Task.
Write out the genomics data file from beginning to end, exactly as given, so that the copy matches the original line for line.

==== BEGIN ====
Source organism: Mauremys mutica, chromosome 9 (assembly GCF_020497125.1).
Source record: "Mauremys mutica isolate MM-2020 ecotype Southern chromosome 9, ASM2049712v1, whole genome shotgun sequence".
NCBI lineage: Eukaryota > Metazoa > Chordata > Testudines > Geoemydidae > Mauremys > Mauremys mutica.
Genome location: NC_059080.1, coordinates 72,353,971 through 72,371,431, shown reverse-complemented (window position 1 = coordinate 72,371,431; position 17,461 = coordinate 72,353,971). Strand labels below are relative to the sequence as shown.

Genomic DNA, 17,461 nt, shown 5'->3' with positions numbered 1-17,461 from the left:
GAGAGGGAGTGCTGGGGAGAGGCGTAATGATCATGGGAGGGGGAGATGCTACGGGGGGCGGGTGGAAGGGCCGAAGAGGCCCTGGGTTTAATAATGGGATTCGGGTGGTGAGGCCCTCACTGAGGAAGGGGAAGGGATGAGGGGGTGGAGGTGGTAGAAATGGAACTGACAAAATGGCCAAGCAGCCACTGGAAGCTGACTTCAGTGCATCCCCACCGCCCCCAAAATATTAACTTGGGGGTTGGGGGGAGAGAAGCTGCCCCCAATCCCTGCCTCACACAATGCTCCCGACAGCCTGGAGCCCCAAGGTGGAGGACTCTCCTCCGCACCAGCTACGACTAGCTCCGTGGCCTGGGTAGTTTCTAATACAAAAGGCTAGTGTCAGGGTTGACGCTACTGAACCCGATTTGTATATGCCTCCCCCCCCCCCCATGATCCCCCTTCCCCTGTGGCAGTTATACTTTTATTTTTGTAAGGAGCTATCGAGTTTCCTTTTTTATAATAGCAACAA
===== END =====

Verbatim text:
Source organism: Mauremys mutica, chromosome 9 (assembly GCF_020497125.1).
Source record: "Mauremys mutica isolate MM-2020 ecotype Southern chromosome 9, ASM2049712v1, whole genome shotgun sequence".
NCBI lineage: Eukaryota > Metazoa > Chordata > Testudines > Geoemydidae > Mauremys > Mauremys mutica.
Genome location: NC_059080.1, coordinates 72,353,971 through 72,371,431, shown reverse-complemented (window position 1 = coordinate 72,371,431; position 17,461 = coordinate 72,353,971). Strand labels below are relative to the sequence as shown.

Genomic DNA, 17,461 nt, shown 5'->3' with positions numbered 1-17,461 from the left:
GAGAGGGAGTGCTGGGGAGAGGCGTAATGATCATGGGAGGGGGAGATGCTACGGGGGGCGGGTGGAAGGGCCGAAGAGGCCCTGGGTTTAATAATGGGATTCGGGTGGTGAGGCCCTCACTGAGGAAGGGGAAGGGATGAGGGGGTGGAGGTGGTAGAAATGGAACTGACAAAATGGCCAAGCAGCCACTGGAAGCTGACTTCAGTGCATCCCCACCGCCCCCAAAATATTAACTTGGGGGTTGGGGGGAGAGAAGCTGCCCCCAATCCCTGCCTCACACAATGCTCCCGACAGCCTGGAGCCCCAAGGTGGAGGACTCTCCTCCGCACCAGCTACGACTAGCTCCGTGGCCTGGGTAGTTTCTAATACAAAAGGCTAGTGTCAGGGTTGACGCTACTGAACCCGATTTGTATATGCCTCCCCCCCCCCCCATGATCCCCCTTCCCCTGTGGCAGTTATACTTTTATTTTTGTAAGGAGCTATCGAGTTTCCTTTTTTATAATAGCAACAA